LinkedIn and the End of Communication as We Know It

It’s your work anniversary. We know it because the LinkedIn algorithm alerted us.

LinkedIn says I should congratulate you.
They give me the text.

All I have to do is click SEND.

LinkedIn shows you my message.

They say you should thank me.
They give you the text.
All you have to do is click SEND.


What has just happened here???

LinkedIn has just brokered an interaction between us that required no forethought, no planning, no writing, and (ironically) no interaction.

By providing us with stock responses, LinkedIn would like us to use their messaging service more. They would like us to use their platform to engage more.

LinkedIn, as one of the only viable business oriented social networks, does a fairly good job of keeping us engaged on their platform. There are LinkedIn alternatives out there, but none has the same reach. 

But instead of engaging, we just click through. Although I tend to personalize my messages and responses, generally speaking people seem to prefer the ready-made solutions. This is of course a matter of practicality. Depending on how many connections you have, you could get hundreds of congratulations from the LinkedIn-Content-Bot. Naturally no one has time in the course of the day to send a reflective response to 782 automatically generated congratulations messages.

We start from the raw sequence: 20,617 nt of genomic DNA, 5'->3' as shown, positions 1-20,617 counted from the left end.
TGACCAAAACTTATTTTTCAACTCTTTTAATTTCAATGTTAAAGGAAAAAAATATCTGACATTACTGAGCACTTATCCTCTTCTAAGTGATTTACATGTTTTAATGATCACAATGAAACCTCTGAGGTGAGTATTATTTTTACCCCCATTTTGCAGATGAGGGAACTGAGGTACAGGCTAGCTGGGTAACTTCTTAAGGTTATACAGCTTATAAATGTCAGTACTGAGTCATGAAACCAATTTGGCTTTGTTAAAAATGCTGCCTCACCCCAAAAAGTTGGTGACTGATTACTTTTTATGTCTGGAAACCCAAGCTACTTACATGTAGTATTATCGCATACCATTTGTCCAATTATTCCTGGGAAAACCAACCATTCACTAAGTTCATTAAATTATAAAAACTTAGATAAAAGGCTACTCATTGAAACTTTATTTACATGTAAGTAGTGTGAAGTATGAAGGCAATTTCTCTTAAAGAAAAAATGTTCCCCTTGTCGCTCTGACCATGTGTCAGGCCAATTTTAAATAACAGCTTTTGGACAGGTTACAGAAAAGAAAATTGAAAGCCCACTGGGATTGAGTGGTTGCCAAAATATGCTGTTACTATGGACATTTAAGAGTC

But my thought is this: why send them then?

My preference is to “like” the announcement without sending a message – unless of course I really have something to say. Anything else is just wasting everyone’s time. Although I enjoy getting messages on LinkedIn and find it a useful way to communicate, I always feel horrible when I accidentally opt for the stock content instead of stopping and really answering.

In something meant to be a personal engagement, we have allowed ourselves to be fully depersonalized.

As a staunch LinkedIn user, I have mixed feelings about this. Surely there would be a better way to encourage me to write messages. Why not pop up one of my 6,000 connections to whom I have not written in a long time and say: “Joe hasn’t heard from you in a while.” I might think – yes, good idea!

I find the content-bot approach to be a little frightening. It fosters the use of clichéd thought and expression. We use this platform because it is a good and professional service, usually devoid of cat pictures and less-than-clever memes.

In my view we owe it to ourselves and to our LinkedIn connections actually to connect.





Leave a Reply

Your email address will not be published. Required fields are marked *